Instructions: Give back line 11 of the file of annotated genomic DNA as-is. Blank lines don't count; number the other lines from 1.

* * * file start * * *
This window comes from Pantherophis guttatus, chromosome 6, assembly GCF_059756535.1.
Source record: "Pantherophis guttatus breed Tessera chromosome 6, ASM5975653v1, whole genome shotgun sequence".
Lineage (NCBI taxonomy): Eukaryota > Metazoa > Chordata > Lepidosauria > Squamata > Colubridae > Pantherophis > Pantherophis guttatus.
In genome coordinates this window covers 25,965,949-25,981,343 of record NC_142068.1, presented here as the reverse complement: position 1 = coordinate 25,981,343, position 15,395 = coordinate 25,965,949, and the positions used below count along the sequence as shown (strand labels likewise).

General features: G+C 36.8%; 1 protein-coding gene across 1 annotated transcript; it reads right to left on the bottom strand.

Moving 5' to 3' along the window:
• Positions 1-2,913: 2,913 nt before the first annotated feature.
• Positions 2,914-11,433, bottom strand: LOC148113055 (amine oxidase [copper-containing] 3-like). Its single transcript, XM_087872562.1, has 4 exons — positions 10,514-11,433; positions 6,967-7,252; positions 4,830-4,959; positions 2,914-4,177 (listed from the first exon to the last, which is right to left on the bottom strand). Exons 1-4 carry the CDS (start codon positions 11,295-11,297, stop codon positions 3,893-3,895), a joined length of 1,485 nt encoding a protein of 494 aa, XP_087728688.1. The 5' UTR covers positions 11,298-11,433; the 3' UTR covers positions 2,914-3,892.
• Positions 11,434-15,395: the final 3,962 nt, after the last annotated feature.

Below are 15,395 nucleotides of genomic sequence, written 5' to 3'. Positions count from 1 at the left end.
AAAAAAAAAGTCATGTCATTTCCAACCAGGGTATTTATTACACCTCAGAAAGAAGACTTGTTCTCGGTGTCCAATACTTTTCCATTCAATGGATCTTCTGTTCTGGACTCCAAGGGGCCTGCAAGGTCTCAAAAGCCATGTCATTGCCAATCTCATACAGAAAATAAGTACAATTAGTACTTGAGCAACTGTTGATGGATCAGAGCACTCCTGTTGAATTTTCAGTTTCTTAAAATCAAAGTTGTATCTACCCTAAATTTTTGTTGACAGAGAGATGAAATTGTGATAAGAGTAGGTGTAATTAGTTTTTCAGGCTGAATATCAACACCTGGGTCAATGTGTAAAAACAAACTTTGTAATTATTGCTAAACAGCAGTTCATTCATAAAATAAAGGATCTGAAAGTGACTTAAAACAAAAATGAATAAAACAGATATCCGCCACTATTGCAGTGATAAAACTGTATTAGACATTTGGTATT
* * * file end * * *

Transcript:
AAAAAAAAAGTCATGTCATTTCCAACCAGGGTATTTATTACACCTCAGAAAGAAGACTTGTTCTCGGTGTCCAATACTTTTCCATTCAATGGATCTTCTGTTCTGGACTCCAAGGGGCCTGCAAGGTCTCAAAAGCCATGTCATTGCCAATCTCATACAGAAAATAAGTACAATTAGTACTTGAGCAACTGTTGATGGATCAGAGCACTCCTGTTGAATTTTCAGTTTCTTAAAATCAAAGTTGTATCTACCCTAAATTTTTGTTGACAGAGAGATGAAATTGTGATAAGAGTAGGTGTAATTAGTTTTTCAGGCTGAATATCAACACCTGGGTCAATGTGTAAAAACAAACTTTGTAATTATTGCTAAACAGCAGTTCATTCATAAAATAAAGGATCTGAAAGTGACTTAAAACAAAAATGAATAAAACAGATATCCGCCACTATTGCAGTGATAAAACTGTATTAGACATTTGGTATT